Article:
A novel approach named as metal oxide-assisted laser desorption/ionization (MOALDI) mass spectrometry by using metal oxide as the assisting material is developed by the inventors. MOALDI is a matrix-free method, which employs metal oxide film or metal oxide nanoparticles as the assisting materials in LDI MS. That is, the sample can simply deposited on the surfaces of the metal-oxide films or nanoparticles for direct laser desorption mass spectrometric analysis. Additionally, low matrix background, ease of sample preparation, and homogeneous sample deposition are achieved in MOLADI MS analysis. Furthermore, the upper mass range is extended to ca. 24 kDa.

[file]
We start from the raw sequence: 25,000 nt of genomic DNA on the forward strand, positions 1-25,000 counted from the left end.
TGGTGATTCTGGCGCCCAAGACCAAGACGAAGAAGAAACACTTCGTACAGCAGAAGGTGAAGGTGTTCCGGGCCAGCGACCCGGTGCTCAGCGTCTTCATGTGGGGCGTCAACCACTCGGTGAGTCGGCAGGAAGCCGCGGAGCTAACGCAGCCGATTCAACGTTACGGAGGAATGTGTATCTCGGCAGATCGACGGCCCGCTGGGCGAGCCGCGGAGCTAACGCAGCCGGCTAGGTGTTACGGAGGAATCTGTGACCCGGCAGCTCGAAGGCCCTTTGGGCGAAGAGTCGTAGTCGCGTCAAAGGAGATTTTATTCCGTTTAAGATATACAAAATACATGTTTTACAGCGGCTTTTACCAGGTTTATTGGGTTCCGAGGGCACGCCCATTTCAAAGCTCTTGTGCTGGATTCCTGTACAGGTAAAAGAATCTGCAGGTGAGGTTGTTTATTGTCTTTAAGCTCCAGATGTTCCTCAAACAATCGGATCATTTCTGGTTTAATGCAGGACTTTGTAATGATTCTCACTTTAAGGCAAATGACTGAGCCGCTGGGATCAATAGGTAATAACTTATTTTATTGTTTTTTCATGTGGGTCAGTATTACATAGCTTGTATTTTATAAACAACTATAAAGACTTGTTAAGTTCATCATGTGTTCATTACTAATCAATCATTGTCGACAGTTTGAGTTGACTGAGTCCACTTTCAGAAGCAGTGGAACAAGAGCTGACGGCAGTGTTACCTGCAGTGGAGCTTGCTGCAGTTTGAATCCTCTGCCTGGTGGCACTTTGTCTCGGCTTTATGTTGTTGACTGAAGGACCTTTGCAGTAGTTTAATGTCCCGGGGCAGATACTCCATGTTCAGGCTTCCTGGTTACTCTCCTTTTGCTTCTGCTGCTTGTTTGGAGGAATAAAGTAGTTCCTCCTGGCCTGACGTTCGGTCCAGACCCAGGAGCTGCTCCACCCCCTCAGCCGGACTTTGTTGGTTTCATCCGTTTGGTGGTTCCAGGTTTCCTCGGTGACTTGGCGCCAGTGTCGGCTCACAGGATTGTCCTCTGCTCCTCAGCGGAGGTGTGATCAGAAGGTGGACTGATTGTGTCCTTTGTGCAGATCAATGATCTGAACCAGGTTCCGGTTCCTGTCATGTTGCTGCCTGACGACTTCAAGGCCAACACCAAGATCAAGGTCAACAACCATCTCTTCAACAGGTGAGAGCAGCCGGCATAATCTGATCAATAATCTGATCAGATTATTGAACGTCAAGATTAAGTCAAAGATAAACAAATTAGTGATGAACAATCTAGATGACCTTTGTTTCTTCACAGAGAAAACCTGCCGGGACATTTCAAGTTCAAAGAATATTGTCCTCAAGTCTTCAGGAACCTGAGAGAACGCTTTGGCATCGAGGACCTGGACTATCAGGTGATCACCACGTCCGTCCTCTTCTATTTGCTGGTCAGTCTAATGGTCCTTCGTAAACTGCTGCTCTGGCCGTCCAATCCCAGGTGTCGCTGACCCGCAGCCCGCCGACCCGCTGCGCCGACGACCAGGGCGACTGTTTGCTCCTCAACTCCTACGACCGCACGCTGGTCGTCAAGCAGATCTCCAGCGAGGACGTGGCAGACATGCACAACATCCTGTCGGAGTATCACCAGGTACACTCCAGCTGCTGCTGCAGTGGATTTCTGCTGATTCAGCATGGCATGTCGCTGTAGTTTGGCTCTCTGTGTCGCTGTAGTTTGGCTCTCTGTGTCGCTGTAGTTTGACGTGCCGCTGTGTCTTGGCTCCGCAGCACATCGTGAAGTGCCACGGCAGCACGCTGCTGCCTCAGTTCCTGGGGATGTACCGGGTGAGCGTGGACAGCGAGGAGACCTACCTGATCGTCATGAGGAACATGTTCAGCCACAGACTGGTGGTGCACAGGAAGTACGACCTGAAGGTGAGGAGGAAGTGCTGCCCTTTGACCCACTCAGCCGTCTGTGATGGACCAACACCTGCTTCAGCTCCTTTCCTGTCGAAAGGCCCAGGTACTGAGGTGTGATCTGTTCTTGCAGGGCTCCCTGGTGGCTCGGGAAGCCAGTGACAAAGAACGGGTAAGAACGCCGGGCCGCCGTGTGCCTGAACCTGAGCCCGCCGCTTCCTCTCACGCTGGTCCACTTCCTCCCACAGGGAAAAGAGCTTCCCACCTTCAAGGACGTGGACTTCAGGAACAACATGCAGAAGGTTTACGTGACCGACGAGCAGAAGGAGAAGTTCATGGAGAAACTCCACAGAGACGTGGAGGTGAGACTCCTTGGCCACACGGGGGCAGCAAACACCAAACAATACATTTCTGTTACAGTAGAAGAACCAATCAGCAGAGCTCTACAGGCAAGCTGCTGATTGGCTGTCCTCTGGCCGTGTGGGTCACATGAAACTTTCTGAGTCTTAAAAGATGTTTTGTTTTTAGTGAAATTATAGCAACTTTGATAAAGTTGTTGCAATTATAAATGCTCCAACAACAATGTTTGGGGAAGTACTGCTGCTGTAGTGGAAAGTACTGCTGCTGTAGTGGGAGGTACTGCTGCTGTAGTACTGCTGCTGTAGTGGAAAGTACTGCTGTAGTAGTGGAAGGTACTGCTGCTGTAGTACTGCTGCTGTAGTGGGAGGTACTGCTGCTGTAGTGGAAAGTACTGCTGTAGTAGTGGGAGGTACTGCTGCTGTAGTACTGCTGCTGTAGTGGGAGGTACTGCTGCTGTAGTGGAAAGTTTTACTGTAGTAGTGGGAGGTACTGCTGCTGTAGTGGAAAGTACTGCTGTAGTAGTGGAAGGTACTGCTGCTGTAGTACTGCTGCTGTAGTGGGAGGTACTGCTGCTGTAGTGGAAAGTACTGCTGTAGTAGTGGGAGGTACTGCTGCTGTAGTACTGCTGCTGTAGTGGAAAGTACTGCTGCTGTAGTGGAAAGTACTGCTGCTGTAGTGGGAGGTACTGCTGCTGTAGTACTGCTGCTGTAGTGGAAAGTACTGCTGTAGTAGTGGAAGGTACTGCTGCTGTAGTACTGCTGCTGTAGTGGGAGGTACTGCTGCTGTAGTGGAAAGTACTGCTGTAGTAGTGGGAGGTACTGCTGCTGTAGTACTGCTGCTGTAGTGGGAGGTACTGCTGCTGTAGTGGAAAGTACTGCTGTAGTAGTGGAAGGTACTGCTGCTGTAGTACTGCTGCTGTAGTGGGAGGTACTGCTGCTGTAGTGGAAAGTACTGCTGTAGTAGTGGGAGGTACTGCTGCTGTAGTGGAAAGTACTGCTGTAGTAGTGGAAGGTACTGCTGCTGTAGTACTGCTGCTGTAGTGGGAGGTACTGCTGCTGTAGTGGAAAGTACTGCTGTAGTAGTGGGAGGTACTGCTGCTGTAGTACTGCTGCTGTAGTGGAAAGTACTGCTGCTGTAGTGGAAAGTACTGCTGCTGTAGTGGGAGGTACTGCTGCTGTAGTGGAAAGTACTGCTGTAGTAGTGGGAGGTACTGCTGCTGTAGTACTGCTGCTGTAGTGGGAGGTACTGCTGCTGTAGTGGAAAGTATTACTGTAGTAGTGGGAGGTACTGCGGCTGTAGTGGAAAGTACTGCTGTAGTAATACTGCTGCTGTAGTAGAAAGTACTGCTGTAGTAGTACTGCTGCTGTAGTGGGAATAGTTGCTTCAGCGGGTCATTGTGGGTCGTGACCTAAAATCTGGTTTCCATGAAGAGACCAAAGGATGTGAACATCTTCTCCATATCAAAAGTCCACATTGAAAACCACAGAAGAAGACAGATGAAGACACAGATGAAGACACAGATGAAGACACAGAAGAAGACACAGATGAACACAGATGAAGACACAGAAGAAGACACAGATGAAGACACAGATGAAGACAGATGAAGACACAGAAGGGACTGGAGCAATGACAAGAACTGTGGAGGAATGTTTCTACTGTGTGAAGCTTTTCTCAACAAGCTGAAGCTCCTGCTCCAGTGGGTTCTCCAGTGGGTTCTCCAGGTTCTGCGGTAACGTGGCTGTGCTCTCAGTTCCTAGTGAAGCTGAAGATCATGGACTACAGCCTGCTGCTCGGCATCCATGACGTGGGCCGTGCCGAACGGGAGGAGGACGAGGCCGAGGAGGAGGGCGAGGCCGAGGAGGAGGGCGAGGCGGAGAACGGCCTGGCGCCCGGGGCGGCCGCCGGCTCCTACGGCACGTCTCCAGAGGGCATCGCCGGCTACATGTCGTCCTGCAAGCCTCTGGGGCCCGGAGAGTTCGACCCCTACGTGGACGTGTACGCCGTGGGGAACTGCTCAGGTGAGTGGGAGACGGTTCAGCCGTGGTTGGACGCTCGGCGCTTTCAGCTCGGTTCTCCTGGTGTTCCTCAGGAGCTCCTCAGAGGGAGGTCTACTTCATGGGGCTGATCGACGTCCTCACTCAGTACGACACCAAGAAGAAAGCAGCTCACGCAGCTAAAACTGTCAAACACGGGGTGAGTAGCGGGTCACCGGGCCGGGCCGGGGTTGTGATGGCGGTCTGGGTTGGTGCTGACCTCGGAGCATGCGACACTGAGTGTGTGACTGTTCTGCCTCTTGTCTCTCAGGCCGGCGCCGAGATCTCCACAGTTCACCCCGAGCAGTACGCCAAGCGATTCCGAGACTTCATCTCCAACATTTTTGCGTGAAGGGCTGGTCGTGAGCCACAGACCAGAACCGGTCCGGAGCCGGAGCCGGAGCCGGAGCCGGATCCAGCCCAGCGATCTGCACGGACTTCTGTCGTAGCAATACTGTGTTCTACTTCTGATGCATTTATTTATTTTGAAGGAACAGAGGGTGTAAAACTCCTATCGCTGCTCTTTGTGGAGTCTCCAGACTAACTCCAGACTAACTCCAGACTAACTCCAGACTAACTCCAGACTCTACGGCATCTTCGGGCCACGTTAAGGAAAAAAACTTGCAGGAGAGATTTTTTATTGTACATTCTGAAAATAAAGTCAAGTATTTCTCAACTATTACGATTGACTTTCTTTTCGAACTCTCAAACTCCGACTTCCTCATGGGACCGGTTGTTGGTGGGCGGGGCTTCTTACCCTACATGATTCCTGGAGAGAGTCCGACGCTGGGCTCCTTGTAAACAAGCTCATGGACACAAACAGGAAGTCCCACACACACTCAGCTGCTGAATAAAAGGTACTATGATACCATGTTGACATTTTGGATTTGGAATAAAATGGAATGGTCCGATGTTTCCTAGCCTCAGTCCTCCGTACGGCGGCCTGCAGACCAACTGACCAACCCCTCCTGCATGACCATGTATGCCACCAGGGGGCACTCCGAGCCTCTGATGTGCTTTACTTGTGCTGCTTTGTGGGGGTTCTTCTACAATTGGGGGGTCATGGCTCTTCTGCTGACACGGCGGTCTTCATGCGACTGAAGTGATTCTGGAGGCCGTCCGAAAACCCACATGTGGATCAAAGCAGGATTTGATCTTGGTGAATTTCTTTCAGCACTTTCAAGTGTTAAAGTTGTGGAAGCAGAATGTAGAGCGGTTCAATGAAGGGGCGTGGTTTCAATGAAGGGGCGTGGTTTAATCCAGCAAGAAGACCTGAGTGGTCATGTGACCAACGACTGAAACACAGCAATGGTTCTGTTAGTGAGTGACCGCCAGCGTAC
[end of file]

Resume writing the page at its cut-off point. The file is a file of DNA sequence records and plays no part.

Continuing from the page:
Metal oxides such as TiO2, ZnO, SnO2, ZrO2, which are capable of absorbing laser energy, are the assisting materials used for MOALDI MS analysis. Among these metal oxides, titanium dioxide has the best performance in terms of chemical stability and ease of fabrication. Titanium dioxide substrate can be easily generated via sol-gel reactions. Titanium dioxide has been extensively used as photocatalytic materials and employed in the semiconductor industry in recent years. Titanium dioxide has three types of crystal structures, i.e. anatase, rutile, and brookite. Only titanium dioxide with anatase framework has photocatalytic property. Thus, anatase titania is used for the assisting material in MOALDI MS analysis when the the wavelength of the equipped laser is at 337 nm. Additionally, polyethylene glycol (PEG) was added into titania sol during sol-gel reactions to enlarge the pore sizes on the surfaces of titania substrates. Titania film with enlarged pore sizes used as the assisting material can perform lower detection limits and extend the mass range in MOALDI MS analysis. Titanium dioxide film is preferred to be fabricated on the surfaces of electric conductive substrates such as on an aluminum plate. The background ions generated from the surface of the titanium dioxide substrate is quit few. For example, there is no background ion appearing in the MOALDI mass spectrum when a surfactant mixture (˜70 fmol) is used as the sample. However, for analytes such as peptides, citric buffer is added into the sample solution to provide the proton source, and it also can reduce the alkali cation adducts of analytes. Therefore, the MOALDI mass spectra are generally dominated by the protonated pseudomolecular ion (MH+). The detection limit for peptides is in the low fmol to sub-fmol range.